The power of communication

By Mohanjit Jolly

  • 10 Feb 2014

While often mentioned, the challenge and power of communication are something truly magnificent. I recently found myself travelling through Shanghai and Beijing as I visited our portfolio companies and colleagues in China. There has long been a belief that China will continue to grow more powerful because the young generation is learning English and therefore language will no longer be a detriment in doing business. But, as I discovered on the trip, English is not as pervasive as one might think, at least not in mainstream population, yet. That same language barrier, along with strong regulation, is also a big reason for the success of local companies rather than their Silicon Valley counterparts.

I took a taxi from the hotel in Shanghai to Hongqiao station where I was going to take a high-speed train to Beijing. As usual I had the hotel doorman give destination instructions in Mandarin to the taxi driver. Soon after we started our journey, the driver turned to me and asked something in Mandarin with a smile, as if I was a fluent speaker. I, of course, had no idea what he was saying. I simply shook my head. Not getting a response, he said the same sentence more loudly and more slowly (similar to what many of us have done when communicating in English to someone who didn’t quite understand us). Rather than get frustrated, I simply smiled, finding myself, as I often do in my travels, in yet another awkward situation. I was, however, slightly concerned since I was catching a train to Beijing followed by a flight to Delhi, and did not want to miss the train. The driver, as a next step, put his palm perpendicular to his lips and made a hissing sound (like a train). Relieved, I gave a thumbs-up sign. We both smiled, since he had just used the universal sign for a “choochoo” train to communicate. I realised afterwards that Hongqiao is both a train station and an airport. The driver was simply trying to figure out whether I was flying or taking the train. In between, I had escalated the issue to Google, and had the train station images ready in case the conversation got any more frustrating.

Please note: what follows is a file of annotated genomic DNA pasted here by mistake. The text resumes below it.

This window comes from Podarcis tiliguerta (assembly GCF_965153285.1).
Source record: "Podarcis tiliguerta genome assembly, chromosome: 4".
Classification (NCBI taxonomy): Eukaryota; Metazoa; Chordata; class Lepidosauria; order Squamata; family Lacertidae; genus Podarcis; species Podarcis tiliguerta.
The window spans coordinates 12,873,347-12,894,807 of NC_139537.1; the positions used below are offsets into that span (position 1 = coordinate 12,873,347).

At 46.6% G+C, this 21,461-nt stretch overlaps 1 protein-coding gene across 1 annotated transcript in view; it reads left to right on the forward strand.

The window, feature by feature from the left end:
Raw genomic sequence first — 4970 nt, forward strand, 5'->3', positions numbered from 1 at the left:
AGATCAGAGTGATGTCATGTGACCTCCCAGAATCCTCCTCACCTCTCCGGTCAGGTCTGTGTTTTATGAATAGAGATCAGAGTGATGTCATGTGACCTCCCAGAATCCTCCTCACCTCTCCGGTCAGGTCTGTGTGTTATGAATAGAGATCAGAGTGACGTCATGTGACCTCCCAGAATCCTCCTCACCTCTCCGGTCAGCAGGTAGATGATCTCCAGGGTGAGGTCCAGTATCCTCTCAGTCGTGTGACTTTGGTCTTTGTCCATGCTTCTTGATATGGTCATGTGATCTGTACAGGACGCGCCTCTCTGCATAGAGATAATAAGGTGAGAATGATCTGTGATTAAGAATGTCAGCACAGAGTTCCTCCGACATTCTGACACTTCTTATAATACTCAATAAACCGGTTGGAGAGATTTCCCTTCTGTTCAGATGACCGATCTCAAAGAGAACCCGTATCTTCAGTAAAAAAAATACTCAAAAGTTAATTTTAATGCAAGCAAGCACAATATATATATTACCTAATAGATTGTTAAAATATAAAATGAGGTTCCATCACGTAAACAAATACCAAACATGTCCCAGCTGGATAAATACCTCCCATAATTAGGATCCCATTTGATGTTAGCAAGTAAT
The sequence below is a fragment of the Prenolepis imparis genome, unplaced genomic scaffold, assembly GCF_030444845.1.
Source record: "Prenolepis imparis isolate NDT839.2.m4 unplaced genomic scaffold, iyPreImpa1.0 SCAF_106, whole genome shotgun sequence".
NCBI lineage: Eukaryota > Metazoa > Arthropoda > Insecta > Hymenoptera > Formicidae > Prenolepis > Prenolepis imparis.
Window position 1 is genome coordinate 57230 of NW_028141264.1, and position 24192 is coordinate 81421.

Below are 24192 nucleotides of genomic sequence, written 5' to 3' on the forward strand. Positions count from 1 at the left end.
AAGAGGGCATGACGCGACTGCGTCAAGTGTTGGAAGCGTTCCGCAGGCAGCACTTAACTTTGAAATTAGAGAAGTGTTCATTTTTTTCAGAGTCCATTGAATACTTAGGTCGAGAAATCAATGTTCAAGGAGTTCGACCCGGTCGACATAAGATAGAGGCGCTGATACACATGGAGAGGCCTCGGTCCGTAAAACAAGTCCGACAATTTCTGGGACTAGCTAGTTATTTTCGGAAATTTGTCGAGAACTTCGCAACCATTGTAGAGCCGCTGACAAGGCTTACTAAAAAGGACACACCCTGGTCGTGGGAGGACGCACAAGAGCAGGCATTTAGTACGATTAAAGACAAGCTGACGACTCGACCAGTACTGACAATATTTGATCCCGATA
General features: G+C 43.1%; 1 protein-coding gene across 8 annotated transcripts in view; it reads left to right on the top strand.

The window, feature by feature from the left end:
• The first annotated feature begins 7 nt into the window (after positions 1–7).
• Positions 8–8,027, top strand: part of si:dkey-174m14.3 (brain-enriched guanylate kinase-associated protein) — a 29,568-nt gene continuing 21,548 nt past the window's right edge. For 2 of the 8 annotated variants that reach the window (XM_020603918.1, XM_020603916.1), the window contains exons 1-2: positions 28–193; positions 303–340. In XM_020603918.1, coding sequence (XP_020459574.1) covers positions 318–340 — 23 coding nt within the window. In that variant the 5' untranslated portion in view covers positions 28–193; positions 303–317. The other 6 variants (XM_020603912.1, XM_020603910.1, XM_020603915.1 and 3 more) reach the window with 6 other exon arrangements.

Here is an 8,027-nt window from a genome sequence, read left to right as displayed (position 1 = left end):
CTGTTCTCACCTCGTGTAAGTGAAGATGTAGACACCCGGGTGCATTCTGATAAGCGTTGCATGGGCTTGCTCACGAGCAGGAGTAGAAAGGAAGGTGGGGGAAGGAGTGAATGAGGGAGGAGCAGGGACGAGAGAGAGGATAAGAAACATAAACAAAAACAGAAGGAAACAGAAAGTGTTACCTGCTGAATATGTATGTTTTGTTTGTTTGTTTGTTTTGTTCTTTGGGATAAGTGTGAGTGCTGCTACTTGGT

The communication challenges did not end on the trip just in China. On the flight from Beijing through Seoul, I ran into another fairly common situation that highlighted this particular topic. As I approached the jet bridge to board the aircraft, I saw two elderly Punjabi ladies sitting on the floor with their bags, in no mood to board the plane. Next to them was an Asiana staff member with a wheelchair urging one of the women to sit in it so that she could be wheeled onto the aircraft. The women were screaming at the young man in traditional Punjabi (some of which even I had trouble fully comprehending). As a good citizen, I stepped in to help translate. Basically, one of the women had left her walking stick in the main hall, and was insistent that she get it back since she couldn’t walk without it. I asked the young man to go to the hall to see if he could find the stick.


After a couple of minutes, a different young man with an Asiana uniform came down the elevator. The women now screamed again at young man #2 (mistaking him for man #1), and yanked at his jacket asking in Punjabi if he had found the stick. I cleared the confusion by indicating to the women that this was not the same individual, and that they should really board the aircraft (and that I would arrange for a wheelchair once the aircraft landed in Delhi). There were close to 30 Punjabi elders on that flight who had made the long journey from Canada without speaking a word of English, and yet had no fear of making the journey. I was in absolute awe. I also found out that this group made this journey twice a year, which was even more fascinating.

The above two back to back incidents, while seemingly trivial, highlighted for me the strength of being able to effectively communicate, and frustration by lack thereof.